Joanna Smith, The Canadian Press
Published Thursday, June 15, 2017 3:21PM EDT
Last Updated Thursday, June 15, 2017 5:23PM EDT
OTTAWA — A Calgary-based energy company has hired the former chief of staff to Natural Resources Minister Jim Carr.
Janet Annesley, who left Parliament Hill early last month, is now the senior vice-president of corporate affairs at Husky Energy, just over a year after she was last lobbied by one of its subsidiaries.
The Conflict of Interest Act prevents an ex-staffer at Annesley’s level — referred to as a former reporting public officer holder — from working for a company with which she has had “direct and significant official dealings” in the year leading up to her last day as a member of the ministerial staff.
Husky said Mary Dawson, the federal ethics watchdog, cleared the hire.
“The Conflict of Interest and Ethics Commissioner’s office was advised of Husky’s employment offer and then of Ms. Annesley’s acceptance of the offer,” media and issues manager Mel Duvall wrote in an email.
“The Conflict of Interest and Ethics Commissioner’s office advised Ms. Annesley that accepting Husky’s offer would be compliant with the Act.”
Jocelyne Brisebois, a spokeswoman for Dawson, said she could not, for reasons of confidentiality, comment on the case or release a copy of the commissioner’s letter to Annesley.
Reporting public officer holders are required to tell the commissioner about firm officers of outside employment within seven days of receiving them, Brisebois said, and disclose in writing the initial decision to accept such an offer seven days after doing so.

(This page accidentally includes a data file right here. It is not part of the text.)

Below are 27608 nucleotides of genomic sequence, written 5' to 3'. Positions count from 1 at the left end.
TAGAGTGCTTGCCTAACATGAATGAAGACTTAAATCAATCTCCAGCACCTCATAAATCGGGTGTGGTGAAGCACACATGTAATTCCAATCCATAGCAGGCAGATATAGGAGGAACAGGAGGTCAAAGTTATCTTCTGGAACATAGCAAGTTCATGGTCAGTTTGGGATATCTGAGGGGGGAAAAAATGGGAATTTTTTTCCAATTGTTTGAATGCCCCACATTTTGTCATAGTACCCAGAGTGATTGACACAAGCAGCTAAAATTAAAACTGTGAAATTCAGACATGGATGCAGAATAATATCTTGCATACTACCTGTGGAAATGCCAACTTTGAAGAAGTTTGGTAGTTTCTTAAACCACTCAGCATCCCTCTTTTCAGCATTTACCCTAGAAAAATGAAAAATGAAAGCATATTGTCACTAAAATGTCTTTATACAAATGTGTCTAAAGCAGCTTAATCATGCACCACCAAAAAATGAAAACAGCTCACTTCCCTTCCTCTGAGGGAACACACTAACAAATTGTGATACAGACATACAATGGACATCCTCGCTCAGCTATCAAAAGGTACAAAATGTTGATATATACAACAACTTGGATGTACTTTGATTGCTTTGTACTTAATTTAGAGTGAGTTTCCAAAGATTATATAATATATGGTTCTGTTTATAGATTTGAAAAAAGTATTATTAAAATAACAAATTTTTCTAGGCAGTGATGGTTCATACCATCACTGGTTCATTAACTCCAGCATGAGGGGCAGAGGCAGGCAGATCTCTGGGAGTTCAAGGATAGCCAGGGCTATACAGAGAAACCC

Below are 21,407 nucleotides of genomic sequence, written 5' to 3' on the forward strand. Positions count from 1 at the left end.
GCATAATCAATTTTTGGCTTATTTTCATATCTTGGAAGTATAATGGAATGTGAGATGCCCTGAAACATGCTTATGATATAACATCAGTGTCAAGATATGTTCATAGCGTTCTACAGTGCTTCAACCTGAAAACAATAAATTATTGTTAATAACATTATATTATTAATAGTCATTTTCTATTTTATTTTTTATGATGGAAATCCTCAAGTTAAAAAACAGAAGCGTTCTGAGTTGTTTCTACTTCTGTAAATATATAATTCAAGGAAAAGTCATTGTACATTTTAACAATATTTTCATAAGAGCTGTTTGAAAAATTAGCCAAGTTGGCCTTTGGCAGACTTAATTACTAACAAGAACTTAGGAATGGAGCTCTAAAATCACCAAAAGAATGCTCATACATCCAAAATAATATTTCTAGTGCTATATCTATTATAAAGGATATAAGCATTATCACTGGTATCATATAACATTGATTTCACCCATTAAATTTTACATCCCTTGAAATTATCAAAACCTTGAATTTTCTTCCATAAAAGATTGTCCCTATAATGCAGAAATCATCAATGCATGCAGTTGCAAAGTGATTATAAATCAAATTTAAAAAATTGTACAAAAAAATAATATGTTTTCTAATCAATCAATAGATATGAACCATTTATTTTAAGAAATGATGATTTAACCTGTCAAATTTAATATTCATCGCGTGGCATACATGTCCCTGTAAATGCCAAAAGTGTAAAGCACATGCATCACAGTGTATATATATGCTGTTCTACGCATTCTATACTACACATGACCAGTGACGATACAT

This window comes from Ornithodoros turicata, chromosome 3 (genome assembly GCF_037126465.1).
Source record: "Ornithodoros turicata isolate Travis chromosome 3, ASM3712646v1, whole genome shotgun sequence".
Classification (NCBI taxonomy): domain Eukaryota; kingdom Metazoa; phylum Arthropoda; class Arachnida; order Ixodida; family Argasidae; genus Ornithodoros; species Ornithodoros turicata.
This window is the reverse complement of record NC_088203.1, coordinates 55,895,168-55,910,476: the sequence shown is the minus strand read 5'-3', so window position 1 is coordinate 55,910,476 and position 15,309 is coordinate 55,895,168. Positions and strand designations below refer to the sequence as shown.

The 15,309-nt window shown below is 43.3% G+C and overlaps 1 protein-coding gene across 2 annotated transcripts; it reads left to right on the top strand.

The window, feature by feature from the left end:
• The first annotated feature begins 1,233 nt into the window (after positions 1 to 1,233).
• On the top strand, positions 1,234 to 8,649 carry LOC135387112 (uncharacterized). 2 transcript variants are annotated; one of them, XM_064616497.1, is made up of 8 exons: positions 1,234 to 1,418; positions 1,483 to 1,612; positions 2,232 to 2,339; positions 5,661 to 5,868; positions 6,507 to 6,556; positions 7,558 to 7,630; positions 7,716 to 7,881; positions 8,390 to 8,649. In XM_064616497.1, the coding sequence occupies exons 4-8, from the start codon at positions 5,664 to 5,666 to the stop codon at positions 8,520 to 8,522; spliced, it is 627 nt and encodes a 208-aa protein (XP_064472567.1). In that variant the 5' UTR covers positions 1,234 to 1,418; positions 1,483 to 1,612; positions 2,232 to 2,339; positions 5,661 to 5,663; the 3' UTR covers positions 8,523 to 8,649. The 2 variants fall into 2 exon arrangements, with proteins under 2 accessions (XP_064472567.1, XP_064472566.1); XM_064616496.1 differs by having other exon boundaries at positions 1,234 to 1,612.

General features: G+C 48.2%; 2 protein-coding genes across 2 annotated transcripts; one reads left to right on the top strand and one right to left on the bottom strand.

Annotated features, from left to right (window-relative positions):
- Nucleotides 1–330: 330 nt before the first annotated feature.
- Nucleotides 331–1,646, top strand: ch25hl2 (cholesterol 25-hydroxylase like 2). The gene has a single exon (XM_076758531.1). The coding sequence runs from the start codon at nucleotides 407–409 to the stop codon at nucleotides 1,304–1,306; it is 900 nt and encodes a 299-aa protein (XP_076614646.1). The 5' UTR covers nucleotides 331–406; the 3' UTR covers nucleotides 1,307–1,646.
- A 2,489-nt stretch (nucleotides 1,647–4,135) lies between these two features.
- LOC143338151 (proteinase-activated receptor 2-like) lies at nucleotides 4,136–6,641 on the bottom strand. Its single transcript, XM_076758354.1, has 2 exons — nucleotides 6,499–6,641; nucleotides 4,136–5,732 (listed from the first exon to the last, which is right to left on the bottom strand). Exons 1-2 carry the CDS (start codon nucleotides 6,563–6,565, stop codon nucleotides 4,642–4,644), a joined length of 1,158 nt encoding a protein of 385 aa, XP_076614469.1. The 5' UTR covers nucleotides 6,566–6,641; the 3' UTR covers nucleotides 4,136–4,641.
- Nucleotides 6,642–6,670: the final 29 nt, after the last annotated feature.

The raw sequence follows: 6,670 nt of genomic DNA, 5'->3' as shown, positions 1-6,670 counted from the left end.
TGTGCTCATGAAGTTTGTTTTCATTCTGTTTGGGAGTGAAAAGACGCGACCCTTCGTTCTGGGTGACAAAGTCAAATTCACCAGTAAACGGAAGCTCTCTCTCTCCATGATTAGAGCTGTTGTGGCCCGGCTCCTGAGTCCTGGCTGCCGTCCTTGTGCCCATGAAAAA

There is no need to report after leaving office, which means the job offer and acceptance came while Annesley was still working for Carr.
According to the federal lobbyist registry, Husky Oil Operations Ltd. — a subsidiary of her new employer — last met Annesley on April 25, 2016.
Duvall said that was the last time Husky or any of its subsidiaries lobbied Annesley, who left her position with Carr on May 5 and began her new job sometime last month.
Annesley, who has years of experience in communications and lobbying for the oil industry, including with the Canadian Association of Petroleum Producers, is prevented from dealing with Natural Resources Canada during a one-year cooling off period. She is also barred from lobbying the federal government for five years.
Duvall said both Annesley and her new employer understand the rules.
Alexandre Deslongchamps, a spokesman for Carr, said: “The rules are quite clear, and they will be respected.”
Zoe Caron, a longtime environmentalist who was most recently a policy adviser to Prime Minister Justin Trudeau, is the minister’s new chief of staff.
Duff Conacher, co-founder of the non-partisan ethics advocacy group Democracy Watch, said the rules themselves are a problem.
“It’s essentially saying you have no conflict of interest as long as the contact you have with the company or the organization was longer than a year ago,” Conacher said.
Conacher also said
The law also forbids someone like Annesley from giving advice to her employer based on things they learned in the political job that was not publicly available. Conacher said that should mean such jobs are off limits, at least until after a change in government.
“How does she unlearn what she knows — what the public doesn’t know — about the minister, the cabinet and the department she comes from?”
New Democrat MP Nathan Cullen said there is a difference between the letter and the spirit of the law.
“The idea of the revolving door from industry into a minister’s office, back into industry, is one of the things that Trudeau said he was going to clean up,” he said.
Conservative MP Blaine Calkins said it’s all part of a familiar Liberal pattern, citing the controversy over so-called ‘cash-for-access’ fundraising.
“The government does have some problems following the rules, whether it’s the rules they set for themselves, or the expectations they set for Canadians.”